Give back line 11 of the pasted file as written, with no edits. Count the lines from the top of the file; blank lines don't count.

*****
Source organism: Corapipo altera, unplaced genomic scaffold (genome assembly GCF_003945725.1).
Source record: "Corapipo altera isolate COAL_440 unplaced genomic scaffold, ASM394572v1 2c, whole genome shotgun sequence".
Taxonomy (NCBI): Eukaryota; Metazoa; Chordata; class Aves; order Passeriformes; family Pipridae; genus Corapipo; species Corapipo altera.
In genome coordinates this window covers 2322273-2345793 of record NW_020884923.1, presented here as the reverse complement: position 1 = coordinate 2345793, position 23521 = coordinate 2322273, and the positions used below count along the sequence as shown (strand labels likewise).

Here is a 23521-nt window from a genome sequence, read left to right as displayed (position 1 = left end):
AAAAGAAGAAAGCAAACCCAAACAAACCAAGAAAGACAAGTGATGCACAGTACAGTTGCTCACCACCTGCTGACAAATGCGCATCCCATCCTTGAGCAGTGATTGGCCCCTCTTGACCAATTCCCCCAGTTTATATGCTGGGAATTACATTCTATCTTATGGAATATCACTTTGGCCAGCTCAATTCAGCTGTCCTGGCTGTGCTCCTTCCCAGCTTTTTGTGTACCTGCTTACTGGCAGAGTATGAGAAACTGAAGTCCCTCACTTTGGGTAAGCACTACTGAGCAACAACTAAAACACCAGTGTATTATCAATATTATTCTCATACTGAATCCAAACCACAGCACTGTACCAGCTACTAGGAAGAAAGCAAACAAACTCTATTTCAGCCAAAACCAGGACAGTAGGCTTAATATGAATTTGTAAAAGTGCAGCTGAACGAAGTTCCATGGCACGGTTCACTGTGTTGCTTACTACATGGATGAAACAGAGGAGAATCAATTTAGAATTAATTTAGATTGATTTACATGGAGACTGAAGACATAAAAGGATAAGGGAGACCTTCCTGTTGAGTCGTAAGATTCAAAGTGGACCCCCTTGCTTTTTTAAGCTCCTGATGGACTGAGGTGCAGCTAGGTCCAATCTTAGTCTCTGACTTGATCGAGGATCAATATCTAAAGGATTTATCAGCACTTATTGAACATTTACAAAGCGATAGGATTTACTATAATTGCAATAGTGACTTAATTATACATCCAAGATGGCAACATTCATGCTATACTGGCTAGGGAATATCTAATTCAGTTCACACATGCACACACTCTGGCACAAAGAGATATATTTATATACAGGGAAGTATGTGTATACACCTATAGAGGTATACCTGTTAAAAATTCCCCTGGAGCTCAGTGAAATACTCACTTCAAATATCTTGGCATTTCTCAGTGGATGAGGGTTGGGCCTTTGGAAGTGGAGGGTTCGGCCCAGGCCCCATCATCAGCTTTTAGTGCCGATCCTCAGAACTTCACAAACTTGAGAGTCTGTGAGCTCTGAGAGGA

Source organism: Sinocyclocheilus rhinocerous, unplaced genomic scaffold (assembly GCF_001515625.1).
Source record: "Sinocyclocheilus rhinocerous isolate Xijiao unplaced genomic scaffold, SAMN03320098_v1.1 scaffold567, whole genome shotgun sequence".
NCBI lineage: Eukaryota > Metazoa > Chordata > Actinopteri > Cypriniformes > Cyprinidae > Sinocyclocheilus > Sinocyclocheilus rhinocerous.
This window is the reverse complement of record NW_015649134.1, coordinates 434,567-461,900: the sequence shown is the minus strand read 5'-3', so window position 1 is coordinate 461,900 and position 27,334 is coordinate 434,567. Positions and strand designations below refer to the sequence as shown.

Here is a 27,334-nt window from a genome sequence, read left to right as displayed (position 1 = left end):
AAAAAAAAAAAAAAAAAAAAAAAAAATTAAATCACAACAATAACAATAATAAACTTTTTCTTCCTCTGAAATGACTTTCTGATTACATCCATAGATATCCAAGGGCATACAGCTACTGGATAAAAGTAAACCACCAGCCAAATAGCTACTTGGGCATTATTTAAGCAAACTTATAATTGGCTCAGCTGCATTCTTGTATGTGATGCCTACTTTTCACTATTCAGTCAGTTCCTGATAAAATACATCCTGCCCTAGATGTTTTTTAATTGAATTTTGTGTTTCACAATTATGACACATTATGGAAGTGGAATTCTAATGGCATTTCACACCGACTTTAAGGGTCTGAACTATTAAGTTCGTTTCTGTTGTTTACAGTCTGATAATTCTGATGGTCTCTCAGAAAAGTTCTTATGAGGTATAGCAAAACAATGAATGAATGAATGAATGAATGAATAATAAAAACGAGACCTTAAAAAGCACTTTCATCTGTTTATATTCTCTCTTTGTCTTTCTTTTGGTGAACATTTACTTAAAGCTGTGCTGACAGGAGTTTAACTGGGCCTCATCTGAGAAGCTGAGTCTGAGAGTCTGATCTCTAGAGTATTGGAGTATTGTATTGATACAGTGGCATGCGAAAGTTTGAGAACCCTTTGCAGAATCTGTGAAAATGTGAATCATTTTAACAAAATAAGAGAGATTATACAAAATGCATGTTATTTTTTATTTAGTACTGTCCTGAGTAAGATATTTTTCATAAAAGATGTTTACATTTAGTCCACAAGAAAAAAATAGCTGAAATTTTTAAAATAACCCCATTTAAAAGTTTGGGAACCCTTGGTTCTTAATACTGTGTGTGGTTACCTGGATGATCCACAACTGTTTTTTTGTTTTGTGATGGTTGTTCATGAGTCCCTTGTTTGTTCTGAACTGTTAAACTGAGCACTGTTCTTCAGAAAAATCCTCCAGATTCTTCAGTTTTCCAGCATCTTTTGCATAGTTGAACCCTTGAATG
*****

Here is a 27,334-nt window from a genome sequence, read left to right as displayed (position 1 = left end):